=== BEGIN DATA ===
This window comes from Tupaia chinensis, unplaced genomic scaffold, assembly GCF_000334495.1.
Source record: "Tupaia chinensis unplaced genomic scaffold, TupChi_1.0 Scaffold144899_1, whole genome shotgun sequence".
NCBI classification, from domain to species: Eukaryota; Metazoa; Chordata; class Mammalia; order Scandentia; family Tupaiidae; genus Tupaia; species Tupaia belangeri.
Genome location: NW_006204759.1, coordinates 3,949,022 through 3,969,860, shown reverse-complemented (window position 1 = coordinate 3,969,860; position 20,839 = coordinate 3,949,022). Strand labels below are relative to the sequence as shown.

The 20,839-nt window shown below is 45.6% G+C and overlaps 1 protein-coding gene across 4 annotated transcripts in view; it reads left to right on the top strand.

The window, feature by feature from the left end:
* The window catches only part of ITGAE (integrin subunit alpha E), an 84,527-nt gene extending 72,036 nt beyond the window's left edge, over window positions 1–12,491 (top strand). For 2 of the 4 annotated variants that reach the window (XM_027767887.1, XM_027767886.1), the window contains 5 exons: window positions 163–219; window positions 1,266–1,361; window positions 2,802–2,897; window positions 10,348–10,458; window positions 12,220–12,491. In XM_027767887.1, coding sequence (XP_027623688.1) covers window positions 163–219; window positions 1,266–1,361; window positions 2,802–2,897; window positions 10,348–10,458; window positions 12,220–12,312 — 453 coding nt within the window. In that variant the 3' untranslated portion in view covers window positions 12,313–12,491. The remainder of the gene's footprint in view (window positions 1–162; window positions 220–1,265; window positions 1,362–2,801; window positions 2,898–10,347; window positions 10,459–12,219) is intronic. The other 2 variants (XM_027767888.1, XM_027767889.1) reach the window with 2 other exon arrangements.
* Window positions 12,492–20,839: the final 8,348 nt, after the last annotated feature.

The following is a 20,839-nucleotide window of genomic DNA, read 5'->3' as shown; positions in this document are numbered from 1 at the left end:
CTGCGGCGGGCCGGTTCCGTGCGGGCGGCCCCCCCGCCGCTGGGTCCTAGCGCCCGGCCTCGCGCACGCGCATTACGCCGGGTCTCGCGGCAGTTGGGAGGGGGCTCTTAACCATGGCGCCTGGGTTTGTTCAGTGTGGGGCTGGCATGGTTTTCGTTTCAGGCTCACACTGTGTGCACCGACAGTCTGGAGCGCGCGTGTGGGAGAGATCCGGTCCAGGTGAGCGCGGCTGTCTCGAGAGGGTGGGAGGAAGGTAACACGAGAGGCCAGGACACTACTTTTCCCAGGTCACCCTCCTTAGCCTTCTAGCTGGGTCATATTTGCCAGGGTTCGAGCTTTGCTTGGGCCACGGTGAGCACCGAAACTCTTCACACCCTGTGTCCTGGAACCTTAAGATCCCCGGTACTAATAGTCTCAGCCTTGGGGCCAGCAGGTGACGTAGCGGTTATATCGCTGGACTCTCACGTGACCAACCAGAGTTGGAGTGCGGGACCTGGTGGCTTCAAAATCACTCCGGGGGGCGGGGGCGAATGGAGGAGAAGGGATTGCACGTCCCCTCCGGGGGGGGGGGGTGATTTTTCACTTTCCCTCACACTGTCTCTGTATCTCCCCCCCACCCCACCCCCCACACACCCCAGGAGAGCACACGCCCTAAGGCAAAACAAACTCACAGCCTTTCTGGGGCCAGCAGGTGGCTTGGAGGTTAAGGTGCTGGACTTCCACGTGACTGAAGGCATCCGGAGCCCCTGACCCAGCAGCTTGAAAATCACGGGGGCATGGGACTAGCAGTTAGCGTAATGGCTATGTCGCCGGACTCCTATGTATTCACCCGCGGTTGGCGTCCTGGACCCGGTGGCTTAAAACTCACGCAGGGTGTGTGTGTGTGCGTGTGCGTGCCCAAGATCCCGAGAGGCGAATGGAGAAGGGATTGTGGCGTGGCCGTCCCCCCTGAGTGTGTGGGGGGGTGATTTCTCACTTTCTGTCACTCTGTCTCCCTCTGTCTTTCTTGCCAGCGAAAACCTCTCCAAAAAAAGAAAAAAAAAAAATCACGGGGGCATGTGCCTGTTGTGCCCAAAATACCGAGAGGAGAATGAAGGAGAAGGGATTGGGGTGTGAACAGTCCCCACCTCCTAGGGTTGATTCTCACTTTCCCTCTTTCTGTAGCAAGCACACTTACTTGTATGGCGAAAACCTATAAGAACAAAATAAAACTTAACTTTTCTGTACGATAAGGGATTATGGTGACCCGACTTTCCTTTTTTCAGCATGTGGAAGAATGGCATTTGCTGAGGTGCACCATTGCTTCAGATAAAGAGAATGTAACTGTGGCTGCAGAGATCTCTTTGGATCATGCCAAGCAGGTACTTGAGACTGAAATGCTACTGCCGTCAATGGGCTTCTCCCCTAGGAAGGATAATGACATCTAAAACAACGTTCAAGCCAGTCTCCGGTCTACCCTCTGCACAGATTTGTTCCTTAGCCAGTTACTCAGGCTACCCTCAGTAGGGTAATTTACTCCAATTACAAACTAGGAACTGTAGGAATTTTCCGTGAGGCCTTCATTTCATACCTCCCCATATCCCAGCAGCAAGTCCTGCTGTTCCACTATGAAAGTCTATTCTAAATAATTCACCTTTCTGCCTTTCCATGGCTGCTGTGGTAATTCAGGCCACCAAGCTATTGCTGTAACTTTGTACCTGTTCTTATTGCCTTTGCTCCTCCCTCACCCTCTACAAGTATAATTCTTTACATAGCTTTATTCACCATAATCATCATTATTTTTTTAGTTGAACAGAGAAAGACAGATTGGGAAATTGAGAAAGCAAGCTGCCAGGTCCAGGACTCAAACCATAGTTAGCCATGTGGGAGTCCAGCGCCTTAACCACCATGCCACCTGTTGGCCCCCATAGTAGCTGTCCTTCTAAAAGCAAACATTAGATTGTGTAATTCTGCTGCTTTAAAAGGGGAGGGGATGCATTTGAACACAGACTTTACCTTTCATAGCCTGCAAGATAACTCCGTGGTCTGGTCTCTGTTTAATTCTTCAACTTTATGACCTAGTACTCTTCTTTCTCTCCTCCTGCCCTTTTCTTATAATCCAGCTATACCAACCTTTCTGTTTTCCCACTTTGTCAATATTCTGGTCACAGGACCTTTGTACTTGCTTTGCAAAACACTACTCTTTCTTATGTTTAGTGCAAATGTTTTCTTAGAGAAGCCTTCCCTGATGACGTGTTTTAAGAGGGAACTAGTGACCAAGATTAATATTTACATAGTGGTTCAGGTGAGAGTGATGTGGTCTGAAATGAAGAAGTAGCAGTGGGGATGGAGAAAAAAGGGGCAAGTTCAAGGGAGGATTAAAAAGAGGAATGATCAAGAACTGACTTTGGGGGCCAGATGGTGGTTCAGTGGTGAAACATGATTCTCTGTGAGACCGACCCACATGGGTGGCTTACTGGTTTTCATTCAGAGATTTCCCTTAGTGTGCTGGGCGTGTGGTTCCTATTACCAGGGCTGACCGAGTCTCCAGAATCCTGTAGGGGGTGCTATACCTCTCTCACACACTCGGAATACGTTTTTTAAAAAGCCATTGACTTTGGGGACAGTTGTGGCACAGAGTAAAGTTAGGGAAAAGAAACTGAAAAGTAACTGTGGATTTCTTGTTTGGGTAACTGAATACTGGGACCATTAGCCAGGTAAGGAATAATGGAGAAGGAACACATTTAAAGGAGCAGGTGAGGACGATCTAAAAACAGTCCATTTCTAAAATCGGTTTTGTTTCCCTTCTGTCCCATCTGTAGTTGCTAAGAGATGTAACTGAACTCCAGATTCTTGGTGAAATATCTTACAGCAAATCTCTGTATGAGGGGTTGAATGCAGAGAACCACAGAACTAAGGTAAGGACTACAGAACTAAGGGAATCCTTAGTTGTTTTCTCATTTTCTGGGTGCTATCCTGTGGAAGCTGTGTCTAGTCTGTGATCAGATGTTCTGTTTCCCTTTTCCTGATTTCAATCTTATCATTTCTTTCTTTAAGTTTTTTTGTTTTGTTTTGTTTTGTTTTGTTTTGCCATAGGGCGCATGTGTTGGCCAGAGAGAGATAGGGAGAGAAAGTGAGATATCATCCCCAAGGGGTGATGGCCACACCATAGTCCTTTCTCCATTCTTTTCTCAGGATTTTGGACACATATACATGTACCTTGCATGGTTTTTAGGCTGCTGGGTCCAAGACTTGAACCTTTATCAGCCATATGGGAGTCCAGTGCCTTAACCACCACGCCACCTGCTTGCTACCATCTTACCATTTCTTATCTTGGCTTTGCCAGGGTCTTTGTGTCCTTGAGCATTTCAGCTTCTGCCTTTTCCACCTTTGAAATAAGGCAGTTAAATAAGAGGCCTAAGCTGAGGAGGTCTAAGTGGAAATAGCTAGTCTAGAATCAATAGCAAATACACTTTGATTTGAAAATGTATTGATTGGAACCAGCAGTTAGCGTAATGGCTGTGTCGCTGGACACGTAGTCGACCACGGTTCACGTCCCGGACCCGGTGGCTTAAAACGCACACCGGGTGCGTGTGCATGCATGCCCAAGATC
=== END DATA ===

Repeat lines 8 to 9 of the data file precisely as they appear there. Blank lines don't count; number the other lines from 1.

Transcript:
* Window positions 12,492–20,839: the final 8,348 nt, after the last annotated feature.

The following is a 20,839-nucleotide window of genomic DNA, read 5'->3' as shown; positions in this document are numbered from 1 at the left end: